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Tree In Rocky Terrain – Arches NP, UT – Fujifilm X-A3 & Jupiter 21M

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Window Arch In Monochrome – Arches NP, UT – Fujifilm X100F

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Cairn & Arch – Arches NP, UT – Fujifilm X100F

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The Desert Is Unforgiving – Arches NP, UT – Fujifilm X100F

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Three Stone Peaks – Arches NP, UT – Fujifilm X-A3 & Jupiter 21M

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Monochrome Layers – Arches NP, UT – Fujifilm X-A3 & Jupiter 21M

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Over The Desert Ridge – Arches NP, UT – Fujifilm X-A3 & Jupiter 21M

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Hidden Human Head – Arches NP, UT – Fujifilm X-A3 & Jupiter 21M

Travel: Arches National Park – Part 1: Color

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North Windows Arch – Arches NP, UT – Fujifilm X100F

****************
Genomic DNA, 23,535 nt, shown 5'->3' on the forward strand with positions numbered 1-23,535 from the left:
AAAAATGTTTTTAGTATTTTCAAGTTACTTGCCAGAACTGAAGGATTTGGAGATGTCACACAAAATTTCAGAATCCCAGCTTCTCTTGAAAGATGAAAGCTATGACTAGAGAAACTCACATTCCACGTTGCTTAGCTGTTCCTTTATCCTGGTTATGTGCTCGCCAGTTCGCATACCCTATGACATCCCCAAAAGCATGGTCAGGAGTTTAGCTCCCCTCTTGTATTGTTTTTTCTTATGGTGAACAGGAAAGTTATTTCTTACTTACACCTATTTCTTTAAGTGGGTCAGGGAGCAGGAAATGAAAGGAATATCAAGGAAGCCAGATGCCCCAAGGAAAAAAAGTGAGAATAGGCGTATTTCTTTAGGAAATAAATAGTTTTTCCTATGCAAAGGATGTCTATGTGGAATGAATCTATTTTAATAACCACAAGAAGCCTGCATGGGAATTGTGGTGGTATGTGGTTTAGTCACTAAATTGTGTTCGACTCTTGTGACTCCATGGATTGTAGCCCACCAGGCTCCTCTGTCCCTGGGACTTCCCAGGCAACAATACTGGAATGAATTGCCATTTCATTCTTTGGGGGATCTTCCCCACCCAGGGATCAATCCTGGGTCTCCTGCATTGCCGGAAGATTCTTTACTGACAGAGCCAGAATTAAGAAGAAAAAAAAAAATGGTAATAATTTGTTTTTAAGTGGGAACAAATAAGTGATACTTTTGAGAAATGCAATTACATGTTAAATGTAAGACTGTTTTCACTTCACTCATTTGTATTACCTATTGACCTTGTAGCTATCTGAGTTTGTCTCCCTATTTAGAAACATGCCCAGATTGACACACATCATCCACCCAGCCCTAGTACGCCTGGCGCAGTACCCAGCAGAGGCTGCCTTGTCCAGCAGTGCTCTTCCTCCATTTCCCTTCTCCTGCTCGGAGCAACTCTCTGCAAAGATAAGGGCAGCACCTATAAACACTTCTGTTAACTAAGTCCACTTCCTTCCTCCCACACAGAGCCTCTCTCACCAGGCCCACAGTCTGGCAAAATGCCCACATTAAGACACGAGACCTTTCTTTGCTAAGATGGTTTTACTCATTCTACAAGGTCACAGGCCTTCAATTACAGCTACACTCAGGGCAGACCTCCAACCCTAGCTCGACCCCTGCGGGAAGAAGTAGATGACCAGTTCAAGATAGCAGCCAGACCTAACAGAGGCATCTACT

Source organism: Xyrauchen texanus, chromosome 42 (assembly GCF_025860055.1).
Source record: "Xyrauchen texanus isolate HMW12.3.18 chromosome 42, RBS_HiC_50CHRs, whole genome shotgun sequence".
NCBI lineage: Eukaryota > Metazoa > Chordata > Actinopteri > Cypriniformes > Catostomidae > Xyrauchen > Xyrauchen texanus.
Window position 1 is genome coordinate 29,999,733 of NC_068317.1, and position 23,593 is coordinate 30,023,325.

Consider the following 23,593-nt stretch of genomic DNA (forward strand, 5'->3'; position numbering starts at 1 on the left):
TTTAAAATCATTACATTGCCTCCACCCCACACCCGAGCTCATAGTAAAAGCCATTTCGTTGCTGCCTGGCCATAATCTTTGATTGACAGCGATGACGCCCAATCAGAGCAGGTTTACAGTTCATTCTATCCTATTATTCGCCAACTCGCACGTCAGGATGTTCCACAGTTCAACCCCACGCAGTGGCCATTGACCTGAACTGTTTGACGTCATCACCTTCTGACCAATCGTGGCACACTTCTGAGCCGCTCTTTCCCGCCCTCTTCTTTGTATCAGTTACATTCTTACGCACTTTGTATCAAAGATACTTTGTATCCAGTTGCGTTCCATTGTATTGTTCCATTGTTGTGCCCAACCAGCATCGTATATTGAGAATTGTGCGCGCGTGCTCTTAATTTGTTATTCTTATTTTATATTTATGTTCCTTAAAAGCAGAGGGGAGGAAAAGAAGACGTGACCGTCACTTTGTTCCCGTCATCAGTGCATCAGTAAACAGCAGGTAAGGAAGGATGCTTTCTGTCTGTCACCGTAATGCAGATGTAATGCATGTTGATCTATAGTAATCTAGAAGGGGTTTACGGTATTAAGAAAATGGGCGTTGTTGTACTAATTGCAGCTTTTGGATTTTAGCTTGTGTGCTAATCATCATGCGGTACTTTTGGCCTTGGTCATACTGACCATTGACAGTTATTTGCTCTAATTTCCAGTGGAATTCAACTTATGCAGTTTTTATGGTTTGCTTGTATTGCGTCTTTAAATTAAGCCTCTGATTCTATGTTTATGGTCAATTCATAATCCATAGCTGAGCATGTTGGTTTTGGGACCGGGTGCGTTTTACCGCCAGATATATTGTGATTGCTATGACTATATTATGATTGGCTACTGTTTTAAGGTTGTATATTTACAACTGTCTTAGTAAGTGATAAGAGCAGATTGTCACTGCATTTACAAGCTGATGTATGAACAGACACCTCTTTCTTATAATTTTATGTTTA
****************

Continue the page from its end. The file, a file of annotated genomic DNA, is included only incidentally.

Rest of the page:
I moved from California to Utah almost two years ago. One reason that my wife and I chose Utah was its proximity to many great National Parks. So far we’ve made it to a few, but not nearly as many as I would like. Last week the opportunity came to take my family to Moab, Utah, to see Arches National Park, and so we went.

When I was a kid my family visited Arches National Park, but it had been nearly three decades since I was last there. In fact, I was near the age of my two oldest children. Even though it had been a long time, the park seemed familiar, and I was constantly saying, “Oh, I remember this!” It was really good to return, and to share the experience with my family.

The weather was quite pleasant. It was sunny with blue skies. The temperature was little cool but not cold, far from scorching hot like it gets in the summer and not freezing cold like it was that same day at my house near Salt Lake City. We were there midday, so the lighting was about as awful for photography as one could find. The shadows were deep and the light-colored rocks were reflecting the brilliant sunlight. Trying to balance the exposures was a tricky task, because it was easy to have blocked-up shadows or blown highlights or both.